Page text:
Wrangell wades into local impacts of Supreme Court’s wetlands ruling

the Stikine River
Sloughs and wetlands border the Stikine River. (Sage Smiley/KSTK)

In late May, the U.S. Supreme Court narrowed the scope of the Clean Water Act, removing some federal authority over wetlands. It did that by limiting the definition of what areas actually make up the protected “waters of the United States.” That leaves wetland-heavy communities like Wrangell wondering whether the decision will clear an easier path to development projects.

Almost 45% of the state of Alaska is classified as wetlands.

“And a good chunk of our land is considered wetlands,” added Wrangell Borough Manager Jeff Good at an Assembly meeting on Sept. 12. 

Wetlands designations have lengthened and delayed development projects on the island, from a recreational trail extension to new housing and industrial lot development

That’s because wetlands development has traditionally operated under a different set of restrictions, overseen by the federal Environmental Protection Agency and Army Corps of Engineers. It often requires tens to hundreds of thousands of dollars in what’s called “compensatory wetlands mitigation.” 

But earlier this year, the nation’s Supreme Court handed down a decision that could change the process drastically. 

“It was a huge ruling,” Good told Assembly members, “And really it called back from some of the authority that the Army Corps of Engineers had had over the years – presumed authority.”

For years, the EPA and Army Corps of Engineers considered a wide variety of muskegs, seasonal ponds, streams, and other small waterways part of its federal wetlands jurisdiction. The Supreme Court ruling tightened the definition of a wetland under the Clean Water Act, saying there must be a “continuous surface connection” to larger, federally-managed bodies of water. 

“The Supreme Court ruling essentially stated that it’s got to have a path to navigable water before the federal government has jurisdiction over that,” Good said. “The states can do whatever they want.”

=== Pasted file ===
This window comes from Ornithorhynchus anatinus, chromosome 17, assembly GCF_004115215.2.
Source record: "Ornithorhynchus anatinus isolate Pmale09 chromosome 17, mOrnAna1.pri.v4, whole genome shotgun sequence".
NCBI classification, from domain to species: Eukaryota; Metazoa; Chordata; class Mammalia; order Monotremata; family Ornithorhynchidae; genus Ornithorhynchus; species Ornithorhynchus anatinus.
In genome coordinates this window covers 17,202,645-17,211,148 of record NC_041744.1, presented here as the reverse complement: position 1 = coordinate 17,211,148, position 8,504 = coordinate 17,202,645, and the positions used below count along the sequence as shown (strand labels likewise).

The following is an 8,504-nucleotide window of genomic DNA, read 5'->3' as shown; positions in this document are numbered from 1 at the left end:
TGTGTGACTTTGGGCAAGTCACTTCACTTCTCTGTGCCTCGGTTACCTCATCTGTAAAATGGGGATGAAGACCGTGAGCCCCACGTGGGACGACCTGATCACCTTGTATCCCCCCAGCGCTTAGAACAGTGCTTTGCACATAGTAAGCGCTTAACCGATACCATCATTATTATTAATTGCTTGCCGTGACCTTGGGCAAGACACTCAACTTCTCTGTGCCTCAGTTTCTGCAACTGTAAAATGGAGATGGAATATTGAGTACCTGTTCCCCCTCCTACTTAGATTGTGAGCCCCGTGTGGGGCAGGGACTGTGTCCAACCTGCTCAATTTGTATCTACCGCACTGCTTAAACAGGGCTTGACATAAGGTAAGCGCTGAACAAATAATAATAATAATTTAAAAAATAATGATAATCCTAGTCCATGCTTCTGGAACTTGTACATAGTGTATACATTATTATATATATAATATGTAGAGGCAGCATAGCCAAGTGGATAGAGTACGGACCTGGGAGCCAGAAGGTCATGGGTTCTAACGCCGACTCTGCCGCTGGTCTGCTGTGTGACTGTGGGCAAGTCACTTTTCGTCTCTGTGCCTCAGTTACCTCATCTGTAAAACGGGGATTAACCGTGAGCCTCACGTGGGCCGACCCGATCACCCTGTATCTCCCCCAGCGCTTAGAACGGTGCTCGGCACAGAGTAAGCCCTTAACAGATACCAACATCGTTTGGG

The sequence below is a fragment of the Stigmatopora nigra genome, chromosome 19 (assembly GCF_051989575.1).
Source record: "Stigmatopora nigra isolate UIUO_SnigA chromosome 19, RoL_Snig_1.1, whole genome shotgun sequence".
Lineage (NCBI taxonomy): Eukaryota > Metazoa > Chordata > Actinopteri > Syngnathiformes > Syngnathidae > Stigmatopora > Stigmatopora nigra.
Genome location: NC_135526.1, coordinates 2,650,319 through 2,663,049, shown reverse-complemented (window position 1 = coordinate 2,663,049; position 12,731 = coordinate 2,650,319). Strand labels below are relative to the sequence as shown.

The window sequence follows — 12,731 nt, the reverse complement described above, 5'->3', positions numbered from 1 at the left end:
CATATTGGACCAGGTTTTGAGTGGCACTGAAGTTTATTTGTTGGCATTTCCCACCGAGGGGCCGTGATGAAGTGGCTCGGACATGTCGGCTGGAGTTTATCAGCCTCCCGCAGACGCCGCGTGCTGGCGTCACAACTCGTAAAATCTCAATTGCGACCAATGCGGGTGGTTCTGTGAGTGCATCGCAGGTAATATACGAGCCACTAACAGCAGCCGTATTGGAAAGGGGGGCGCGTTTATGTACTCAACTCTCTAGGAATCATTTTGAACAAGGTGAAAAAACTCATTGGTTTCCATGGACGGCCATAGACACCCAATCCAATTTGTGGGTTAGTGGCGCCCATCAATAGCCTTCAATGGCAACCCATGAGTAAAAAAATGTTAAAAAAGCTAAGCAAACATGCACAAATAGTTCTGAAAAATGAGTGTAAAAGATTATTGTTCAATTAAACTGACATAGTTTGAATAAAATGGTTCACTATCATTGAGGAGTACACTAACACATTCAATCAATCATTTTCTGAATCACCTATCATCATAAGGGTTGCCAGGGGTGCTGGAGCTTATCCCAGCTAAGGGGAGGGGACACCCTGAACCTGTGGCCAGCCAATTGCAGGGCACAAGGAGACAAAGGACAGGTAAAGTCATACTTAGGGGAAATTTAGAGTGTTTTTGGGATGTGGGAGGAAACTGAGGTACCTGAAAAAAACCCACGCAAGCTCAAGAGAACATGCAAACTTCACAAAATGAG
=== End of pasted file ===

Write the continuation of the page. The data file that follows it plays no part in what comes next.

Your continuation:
Alaska Gov. Mike Dunleavy applauded the decision, saying it promotes the kind of “responsible development” his administration tries to encourage

Good told Assembly members he wasn’t sure exactly how the ruling would impact Wrangell — though he expects something will happen. 

“Does that mean that that land we set aside for what wasn’t actually a wetland? Do we get that back?” Good asked. “Those are questions I have as well. I think that’s something that the Army Corps and ADEC [Alaska Department of Environmental Conservation, the state authority over wetlands and waterways] are gonna have to figure out how they’re gonna move forward with it.”

Wrangell is in the process of developing new housing lots on wetlands where a federal Bureau of Indian Affairs boarding school used to be, and set aside almost $150,000 for wetlands mitigation for the site. 

“We need to claw that back,” said Wrangell Mayor Patty Gilbert, pointing out that wetlands mitigation isn’t just complicating Wrangell housing development. 

“It’s stalling our efforts to build roads and make more industrial lots and open those up,” she added.

Wrangell Assembly members expressed support and curiosity about how the rollback of federal jurisdiction over wetlands might change the island’s development plans. 

Assembly member Ryan Howe said from a development standpoint, the Supreme Court decision could be really good news for Wrangell. But he also said it’s important to be cautious when it comes to building over wetlands. 

“I think it is good to remove red tape,” Howe said. “But I also think we have to be really wise about how we use our land so that we don’t kill off our fish.”

With the large number of wetland areas in and around Wrangell, Howe noted that many wetlands can connect to anadromous waterways – areas where fish return year after year to spawn.

“I’ve heard stories about creeks on the mainland, just across the channel that loggers would dredge to make roads, and they killed off 50-inch salmon because they just didn’t know any better,” Howe said.

It’s not immediately clear whether Wrangell will recover wetlands mitigation money or land. Development of new industrial lots remains stalled as the Borough waits to hear back from the Army Corps of Engineers about wetlands mitigation for roads in the industrial subdivision, while phase-one development at the Alder Top Village housing subdivision continues.

Get in touch with KSTK at news@kstk.org or (907) 874-2345.

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